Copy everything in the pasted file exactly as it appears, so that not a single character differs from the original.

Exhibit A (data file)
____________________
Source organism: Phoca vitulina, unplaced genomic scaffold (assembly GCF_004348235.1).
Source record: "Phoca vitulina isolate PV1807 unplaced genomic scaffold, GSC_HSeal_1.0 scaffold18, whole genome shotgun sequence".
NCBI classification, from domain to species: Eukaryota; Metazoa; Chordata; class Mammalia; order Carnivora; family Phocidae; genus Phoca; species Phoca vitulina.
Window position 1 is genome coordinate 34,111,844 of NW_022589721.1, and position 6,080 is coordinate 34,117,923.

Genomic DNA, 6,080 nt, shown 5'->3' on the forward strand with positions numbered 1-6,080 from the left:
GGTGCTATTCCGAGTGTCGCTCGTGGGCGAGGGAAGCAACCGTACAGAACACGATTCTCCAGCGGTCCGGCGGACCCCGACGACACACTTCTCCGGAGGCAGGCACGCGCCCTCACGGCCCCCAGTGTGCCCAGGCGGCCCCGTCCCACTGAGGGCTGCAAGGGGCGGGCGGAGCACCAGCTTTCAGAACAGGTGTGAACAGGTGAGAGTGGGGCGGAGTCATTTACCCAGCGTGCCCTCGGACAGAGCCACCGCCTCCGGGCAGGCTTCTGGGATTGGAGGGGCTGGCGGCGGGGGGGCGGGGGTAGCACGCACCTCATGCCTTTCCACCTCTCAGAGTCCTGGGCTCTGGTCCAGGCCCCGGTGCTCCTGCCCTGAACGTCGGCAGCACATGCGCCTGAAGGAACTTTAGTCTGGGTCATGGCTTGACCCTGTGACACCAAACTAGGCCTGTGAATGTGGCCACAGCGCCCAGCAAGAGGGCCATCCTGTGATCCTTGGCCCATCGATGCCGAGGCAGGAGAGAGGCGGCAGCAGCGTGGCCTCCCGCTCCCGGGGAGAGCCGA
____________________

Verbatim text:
Source organism: Phoca vitulina, unplaced genomic scaffold (assembly GCF_004348235.1).
Source record: "Phoca vitulina isolate PV1807 unplaced genomic scaffold, GSC_HSeal_1.0 scaffold18, whole genome shotgun sequence".
NCBI classification, from domain to species: Eukaryota; Metazoa; Chordata; class Mammalia; order Carnivora; family Phocidae; genus Phoca; species Phoca vitulina.
Window position 1 is genome coordinate 34,111,844 of NW_022589721.1, and position 6,080 is coordinate 34,117,923.

Genomic DNA, 6,080 nt, shown 5'->3' on the forward strand with positions numbered 1-6,080 from the left:
GGTGCTATTCCGAGTGTCGCTCGTGGGCGAGGGAAGCAACCGTACAGAACACGATTCTCCAGCGGTCCGGCGGACCCCGACGACACACTTCTCCGGAGGCAGGCACGCGCCCTCACGGCCCCCAGTGTGCCCAGGCGGCCCCGTCCCACTGAGGGCTGCAAGGGGCGGGCGGAGCACCAGCTTTCAGAACAGGTGTGAACAGGTGAGAGTGGGGCGGAGTCATTTACCCAGCGTGCCCTCGGACAGAGCCACCGCCTCCGGGCAGGCTTCTGGGATTGGAGGGGCTGGCGGCGGGGGGGCGGGGGTAGCACGCACCTCATGCCTTTCCACCTCTCAGAGTCCTGGGCTCTGGTCCAGGCCCCGGTGCTCCTGCCCTGAACGTCGGCAGCACATGCGCCTGAAGGAACTTTAGTCTGGGTCATGGCTTGACCCTGTGACACCAAACTAGGCCTGTGAATGTGGCCACAGCGCCCAGCAAGAGGGCCATCCTGTGATCCTTGGCCCATCGATGCCGAGGCAGGAGAGAGGCGGCAGCAGCGTGGCCTCCCGCTCCCGGGGAGAGCCGA